Thursday, April 29, 2010

Some Basic Info about Pterosaurs

Here is a quick background on pterosaurs. Please note that this wikipedia reference takes an evolution theory slant (as almost all wikipedia passages do).

were flying reptiles of the clade [group] or order Pterosauria.
They existed from the late Triassic to the end of the Cretaceous Period (220 to 65.5 million years ago).

Pterosaurs are the earliest vertebrates known to have evolved [developed] powered flight. Their wings were formed by a membrane of skin, muscle, and other tissues stretching from the legs to a dramatically lengthened fourth [actually fifth] finger. Early species
Rhamphorhynchoidea had long, fully-toothed jaws and long tails, while later forms Pterodactyloidea had a highly reduced tail, and some lacked teeth. Many sported furry coats made up of hair-like [feather-like] filaments known as pycnofibres, which covered their bodies and parts of their wings. Pterosaurs spanned a wide range of adult sizes, from the very small Nemicolopterus to the largest known flying creatures of all time, including Quetzalcoatlus and Hatzegopteryx.

Pterosaurs are sometimes referred to in the popular media as dinosaurs, but this is incorrect. The term "dinosaur" is properly restricted to a certain group of terrestrial reptiles with a unique upright stance (superorder Dinosauria), and therefore excludes the pterosaurs, as well as the various groups of extinct aquatic reptiles, such as ichthyosaurs, plesiosaurs, and mosasaurs.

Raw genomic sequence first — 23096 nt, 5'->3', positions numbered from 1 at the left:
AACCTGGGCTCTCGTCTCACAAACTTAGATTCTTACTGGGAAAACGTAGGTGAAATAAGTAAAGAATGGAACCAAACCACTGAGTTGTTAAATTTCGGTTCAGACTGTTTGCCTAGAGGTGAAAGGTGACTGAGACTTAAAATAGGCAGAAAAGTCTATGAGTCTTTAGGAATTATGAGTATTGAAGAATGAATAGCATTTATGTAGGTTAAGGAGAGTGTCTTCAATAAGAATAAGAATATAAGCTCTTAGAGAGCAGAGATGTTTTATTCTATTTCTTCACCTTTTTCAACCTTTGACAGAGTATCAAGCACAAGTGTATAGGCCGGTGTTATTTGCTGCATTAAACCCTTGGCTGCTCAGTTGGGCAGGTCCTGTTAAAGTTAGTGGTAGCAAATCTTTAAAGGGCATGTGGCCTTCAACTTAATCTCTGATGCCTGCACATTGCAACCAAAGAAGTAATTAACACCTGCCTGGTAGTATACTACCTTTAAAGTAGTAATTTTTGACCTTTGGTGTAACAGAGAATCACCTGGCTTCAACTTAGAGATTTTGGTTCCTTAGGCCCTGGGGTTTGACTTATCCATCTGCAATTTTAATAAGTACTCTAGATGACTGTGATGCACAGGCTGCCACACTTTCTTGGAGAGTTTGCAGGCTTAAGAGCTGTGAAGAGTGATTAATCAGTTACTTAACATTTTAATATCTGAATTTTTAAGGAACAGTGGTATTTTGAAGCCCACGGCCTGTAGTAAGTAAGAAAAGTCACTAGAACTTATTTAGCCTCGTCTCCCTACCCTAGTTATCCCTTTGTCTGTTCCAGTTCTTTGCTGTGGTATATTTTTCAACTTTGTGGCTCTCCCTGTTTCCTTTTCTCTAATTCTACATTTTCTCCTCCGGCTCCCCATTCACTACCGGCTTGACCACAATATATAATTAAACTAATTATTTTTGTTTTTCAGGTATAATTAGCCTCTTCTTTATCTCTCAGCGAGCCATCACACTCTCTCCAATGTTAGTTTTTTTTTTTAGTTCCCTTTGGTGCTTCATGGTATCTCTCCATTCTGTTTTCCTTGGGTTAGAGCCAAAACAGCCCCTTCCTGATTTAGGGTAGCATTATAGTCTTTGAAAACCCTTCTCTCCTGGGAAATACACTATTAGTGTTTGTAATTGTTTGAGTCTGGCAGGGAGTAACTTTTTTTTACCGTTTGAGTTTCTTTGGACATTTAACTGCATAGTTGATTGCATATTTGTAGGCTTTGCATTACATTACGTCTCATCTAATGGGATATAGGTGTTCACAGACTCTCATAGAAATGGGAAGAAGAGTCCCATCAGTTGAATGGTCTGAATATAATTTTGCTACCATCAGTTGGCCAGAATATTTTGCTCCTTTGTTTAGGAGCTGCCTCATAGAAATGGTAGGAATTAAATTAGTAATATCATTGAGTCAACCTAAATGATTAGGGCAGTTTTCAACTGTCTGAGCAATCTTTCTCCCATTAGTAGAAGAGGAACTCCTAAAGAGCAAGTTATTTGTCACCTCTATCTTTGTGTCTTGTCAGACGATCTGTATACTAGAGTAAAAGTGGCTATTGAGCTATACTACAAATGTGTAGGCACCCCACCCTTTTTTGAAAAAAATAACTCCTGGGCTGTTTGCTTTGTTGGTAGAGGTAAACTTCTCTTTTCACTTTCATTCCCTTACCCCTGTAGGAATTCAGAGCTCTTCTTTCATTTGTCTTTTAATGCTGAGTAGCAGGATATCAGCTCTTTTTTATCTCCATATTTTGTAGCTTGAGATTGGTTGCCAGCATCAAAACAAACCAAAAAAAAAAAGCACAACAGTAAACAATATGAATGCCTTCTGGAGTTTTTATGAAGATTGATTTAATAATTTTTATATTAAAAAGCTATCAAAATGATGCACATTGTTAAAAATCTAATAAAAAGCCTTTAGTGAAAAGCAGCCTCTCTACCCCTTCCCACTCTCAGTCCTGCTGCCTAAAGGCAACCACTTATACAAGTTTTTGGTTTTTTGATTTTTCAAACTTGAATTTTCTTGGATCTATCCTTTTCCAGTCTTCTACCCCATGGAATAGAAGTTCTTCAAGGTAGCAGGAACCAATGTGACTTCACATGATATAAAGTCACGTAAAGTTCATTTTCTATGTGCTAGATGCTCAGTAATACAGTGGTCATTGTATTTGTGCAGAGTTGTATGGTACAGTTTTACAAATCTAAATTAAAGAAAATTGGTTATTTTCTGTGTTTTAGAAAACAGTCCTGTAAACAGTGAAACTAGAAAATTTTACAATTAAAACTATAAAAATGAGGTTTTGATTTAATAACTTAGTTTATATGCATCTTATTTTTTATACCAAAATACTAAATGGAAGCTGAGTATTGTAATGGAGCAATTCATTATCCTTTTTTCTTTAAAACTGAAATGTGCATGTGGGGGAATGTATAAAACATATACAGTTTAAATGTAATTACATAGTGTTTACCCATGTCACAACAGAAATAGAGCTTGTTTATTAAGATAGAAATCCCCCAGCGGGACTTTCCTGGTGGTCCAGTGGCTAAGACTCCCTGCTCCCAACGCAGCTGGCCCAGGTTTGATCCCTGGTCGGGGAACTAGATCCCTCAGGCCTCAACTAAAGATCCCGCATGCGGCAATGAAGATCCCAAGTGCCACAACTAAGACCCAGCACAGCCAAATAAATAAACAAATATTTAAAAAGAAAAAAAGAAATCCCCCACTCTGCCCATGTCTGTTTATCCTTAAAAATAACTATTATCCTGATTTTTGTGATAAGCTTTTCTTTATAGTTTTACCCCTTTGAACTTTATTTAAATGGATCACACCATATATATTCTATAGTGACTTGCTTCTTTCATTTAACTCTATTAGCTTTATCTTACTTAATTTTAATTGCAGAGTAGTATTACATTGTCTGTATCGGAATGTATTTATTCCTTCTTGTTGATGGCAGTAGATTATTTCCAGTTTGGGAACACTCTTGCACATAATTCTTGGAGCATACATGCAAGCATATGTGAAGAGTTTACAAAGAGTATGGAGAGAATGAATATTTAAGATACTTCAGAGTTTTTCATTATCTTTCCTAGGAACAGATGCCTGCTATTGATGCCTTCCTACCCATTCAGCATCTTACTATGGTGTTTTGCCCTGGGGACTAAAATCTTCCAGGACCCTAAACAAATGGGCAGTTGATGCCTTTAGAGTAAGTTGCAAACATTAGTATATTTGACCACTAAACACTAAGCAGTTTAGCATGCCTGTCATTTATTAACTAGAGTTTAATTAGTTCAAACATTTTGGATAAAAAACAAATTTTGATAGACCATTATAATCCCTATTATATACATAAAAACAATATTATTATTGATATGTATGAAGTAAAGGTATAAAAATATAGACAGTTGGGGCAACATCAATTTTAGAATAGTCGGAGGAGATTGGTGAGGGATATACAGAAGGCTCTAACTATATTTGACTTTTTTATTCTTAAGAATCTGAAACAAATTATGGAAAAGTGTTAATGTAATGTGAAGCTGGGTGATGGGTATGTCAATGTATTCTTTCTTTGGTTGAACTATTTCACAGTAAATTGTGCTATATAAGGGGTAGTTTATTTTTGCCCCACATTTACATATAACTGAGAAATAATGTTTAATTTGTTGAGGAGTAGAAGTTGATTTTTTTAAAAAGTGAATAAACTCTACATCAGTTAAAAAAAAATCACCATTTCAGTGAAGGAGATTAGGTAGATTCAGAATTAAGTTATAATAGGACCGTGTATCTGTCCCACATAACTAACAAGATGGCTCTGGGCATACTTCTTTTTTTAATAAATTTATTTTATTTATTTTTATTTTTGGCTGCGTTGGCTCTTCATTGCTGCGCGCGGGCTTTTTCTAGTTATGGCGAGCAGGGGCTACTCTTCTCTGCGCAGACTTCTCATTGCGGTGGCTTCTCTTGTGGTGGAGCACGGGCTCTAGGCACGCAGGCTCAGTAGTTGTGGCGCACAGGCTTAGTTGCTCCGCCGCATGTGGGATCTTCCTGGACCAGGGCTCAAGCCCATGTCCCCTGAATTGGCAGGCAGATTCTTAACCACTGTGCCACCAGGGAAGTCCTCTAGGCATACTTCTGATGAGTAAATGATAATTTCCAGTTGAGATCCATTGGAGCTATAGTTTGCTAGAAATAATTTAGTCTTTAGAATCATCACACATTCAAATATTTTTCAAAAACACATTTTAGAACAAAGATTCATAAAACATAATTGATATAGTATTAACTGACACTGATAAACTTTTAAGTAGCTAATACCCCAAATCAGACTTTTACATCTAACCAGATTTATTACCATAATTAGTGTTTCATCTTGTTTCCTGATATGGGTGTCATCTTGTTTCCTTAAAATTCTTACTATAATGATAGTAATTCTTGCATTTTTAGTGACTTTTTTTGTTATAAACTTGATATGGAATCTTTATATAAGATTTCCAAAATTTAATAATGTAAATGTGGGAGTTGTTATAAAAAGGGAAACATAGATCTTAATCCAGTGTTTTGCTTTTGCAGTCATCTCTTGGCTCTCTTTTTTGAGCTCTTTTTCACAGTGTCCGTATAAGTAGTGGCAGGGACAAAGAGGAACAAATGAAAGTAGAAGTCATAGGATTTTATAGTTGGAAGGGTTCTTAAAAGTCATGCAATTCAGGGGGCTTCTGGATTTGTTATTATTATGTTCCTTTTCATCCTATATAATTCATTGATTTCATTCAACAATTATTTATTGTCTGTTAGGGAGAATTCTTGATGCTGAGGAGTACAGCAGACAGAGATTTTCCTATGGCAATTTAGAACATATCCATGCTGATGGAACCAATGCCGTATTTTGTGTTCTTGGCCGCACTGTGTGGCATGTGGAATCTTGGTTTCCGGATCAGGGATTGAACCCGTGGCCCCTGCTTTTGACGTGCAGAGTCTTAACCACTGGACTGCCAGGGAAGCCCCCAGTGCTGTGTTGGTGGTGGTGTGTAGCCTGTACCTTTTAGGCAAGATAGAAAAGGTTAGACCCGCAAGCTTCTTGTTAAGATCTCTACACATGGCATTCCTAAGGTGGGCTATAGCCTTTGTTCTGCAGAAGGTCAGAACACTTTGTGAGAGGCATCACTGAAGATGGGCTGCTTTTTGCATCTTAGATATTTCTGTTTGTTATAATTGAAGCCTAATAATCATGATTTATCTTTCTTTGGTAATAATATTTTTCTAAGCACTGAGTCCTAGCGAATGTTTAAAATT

Traditionally, they are organized into two suborders:

  • Rhamphorhynchoidea: A group of early, basal ("primitive") pterosaurs, many of which had long tails and short metacarpal bones in the wing. They were small, and their fingers were still adapted to climbing. They appeared in the Late Triassic period, and lasted until the late Jurassic.

"Ramphorhynchoids were the first pterosaurs to have appeared, in the late Triassic Period. Unlike their descendants the pterodactyloids, most rhamphorhynchoids had teeth and long tails, and most species lacked a bony crest, though several are known to have crests formed from soft tissue like keratin. They were generally small, and disappeared at the end of the Jurassic Period."

"They appeared during the middle Jurassic Period, and differ from the basal rhamphorhynchoidea by their short tails and long wing metacarpals (hand bones). The most advanced forms also lack teeth. Many species had well developed crests on the skull,"

"Other distinguishing characteristics that set Pteranodon apart from other pterosaurs include narrow neural spines on the vertebrae, plate-like bony ligaments strengthening the vertebrae above the hip, and a short tail in which the last few vertebrae are fused into a rod.[2]"

" A new compilation of data for the Lower Cretaceous hints at a broad differentiation between pterosaurs that lived in continental habitats (anurognathids, ctenochasmatoids, dsungaripteroids) and those that frequented marine environments (ornithocheiroids). Moreover, there is evidence of further differentiation within continental habitats, between pterosaurs living in lowland and coastal regions (anurognathids. ctenochasmatoids) and those living in more inland environments (dsungaripteroids). "


  1. Your "evidence" is from Wikipedia? Seriously, have you ever even taken a science class? This is not at all how it's done.

    And by your logic, brontosaurs evolved into giraffes, and Dimetrodon evolved into sailfish. Seriously dude, listing a bunch of similarities does not prove evolution between groups. It's apparent you don't have a grasp at all of how rigorous the scientific process is, and what it requires in order to form a hypothesis.

    Artist renderings and images from high school texts are not evidence, either.

  2. Could you please explain how by my logic, brontosaurs evolved into giraffes, and Dimetrodon evolved into sailfish?